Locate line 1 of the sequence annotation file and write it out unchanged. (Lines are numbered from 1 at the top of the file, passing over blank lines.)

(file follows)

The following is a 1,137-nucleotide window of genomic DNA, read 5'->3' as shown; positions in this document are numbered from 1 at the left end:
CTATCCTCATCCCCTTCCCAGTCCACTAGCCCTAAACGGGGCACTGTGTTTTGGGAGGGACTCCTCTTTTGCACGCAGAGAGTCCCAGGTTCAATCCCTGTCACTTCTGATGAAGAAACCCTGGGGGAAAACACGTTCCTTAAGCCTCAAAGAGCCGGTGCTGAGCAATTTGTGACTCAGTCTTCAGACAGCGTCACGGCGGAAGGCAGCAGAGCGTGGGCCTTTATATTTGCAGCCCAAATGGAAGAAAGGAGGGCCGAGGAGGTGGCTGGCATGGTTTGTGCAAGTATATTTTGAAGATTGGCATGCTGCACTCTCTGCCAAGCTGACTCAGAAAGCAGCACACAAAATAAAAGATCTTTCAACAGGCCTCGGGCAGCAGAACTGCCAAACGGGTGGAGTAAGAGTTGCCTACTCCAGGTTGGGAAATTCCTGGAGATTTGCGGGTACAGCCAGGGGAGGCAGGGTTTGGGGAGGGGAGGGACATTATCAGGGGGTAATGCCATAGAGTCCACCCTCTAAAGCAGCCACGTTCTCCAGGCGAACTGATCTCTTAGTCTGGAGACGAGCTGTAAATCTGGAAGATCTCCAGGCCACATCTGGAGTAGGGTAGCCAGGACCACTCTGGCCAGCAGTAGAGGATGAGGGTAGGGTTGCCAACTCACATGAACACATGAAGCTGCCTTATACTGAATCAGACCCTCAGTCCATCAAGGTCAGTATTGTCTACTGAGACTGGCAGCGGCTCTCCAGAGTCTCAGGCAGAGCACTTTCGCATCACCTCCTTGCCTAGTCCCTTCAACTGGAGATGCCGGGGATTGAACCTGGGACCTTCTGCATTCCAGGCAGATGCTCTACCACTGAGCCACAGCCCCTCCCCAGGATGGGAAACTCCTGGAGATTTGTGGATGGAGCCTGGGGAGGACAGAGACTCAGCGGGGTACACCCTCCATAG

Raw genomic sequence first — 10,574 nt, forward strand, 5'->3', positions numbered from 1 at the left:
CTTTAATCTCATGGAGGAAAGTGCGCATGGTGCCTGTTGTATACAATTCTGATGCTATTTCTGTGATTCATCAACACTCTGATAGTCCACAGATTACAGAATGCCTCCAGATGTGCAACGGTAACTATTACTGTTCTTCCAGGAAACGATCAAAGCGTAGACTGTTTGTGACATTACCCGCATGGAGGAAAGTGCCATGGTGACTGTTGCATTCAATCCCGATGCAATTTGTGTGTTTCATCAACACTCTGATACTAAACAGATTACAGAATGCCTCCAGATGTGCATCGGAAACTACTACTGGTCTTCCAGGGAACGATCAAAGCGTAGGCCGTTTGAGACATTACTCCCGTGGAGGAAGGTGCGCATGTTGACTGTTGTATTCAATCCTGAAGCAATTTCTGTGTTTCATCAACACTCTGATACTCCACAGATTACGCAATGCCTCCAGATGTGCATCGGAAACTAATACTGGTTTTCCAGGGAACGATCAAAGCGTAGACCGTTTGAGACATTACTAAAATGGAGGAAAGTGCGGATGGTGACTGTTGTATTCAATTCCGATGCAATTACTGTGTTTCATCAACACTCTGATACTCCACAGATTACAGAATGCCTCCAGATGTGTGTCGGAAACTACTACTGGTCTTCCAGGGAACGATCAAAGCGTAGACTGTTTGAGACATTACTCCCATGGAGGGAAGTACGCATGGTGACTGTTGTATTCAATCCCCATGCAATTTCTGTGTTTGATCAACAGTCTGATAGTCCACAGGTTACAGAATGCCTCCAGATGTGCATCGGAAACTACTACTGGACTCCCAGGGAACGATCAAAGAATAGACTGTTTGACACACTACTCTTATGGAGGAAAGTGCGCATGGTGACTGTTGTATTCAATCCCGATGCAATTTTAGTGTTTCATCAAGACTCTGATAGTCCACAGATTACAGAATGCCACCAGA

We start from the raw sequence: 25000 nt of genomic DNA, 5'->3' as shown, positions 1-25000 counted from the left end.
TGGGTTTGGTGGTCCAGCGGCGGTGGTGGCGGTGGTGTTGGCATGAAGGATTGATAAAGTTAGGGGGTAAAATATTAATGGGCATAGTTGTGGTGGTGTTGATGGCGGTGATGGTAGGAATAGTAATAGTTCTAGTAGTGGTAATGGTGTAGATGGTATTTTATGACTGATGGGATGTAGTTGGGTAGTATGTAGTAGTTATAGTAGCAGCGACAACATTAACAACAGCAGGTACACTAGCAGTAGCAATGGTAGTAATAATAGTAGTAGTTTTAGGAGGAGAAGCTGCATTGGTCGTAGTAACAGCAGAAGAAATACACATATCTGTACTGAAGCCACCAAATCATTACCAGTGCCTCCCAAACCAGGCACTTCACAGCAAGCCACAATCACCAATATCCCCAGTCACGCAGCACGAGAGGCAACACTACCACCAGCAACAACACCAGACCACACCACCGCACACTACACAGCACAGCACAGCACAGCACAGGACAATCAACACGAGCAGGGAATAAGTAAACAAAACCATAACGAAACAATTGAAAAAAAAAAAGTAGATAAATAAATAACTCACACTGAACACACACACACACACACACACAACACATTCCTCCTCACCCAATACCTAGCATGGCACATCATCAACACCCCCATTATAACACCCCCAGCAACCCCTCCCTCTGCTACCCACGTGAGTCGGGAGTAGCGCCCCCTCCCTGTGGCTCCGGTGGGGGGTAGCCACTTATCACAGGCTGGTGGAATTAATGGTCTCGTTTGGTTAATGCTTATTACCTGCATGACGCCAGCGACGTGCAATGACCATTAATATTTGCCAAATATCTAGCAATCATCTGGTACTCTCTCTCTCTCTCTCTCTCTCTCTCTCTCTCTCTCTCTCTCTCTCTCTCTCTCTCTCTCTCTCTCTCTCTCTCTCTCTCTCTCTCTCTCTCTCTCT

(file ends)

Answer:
The following is a 1,137-nucleotide window of genomic DNA, read 5'->3' as shown; positions in this document are numbered from 1 at the left end: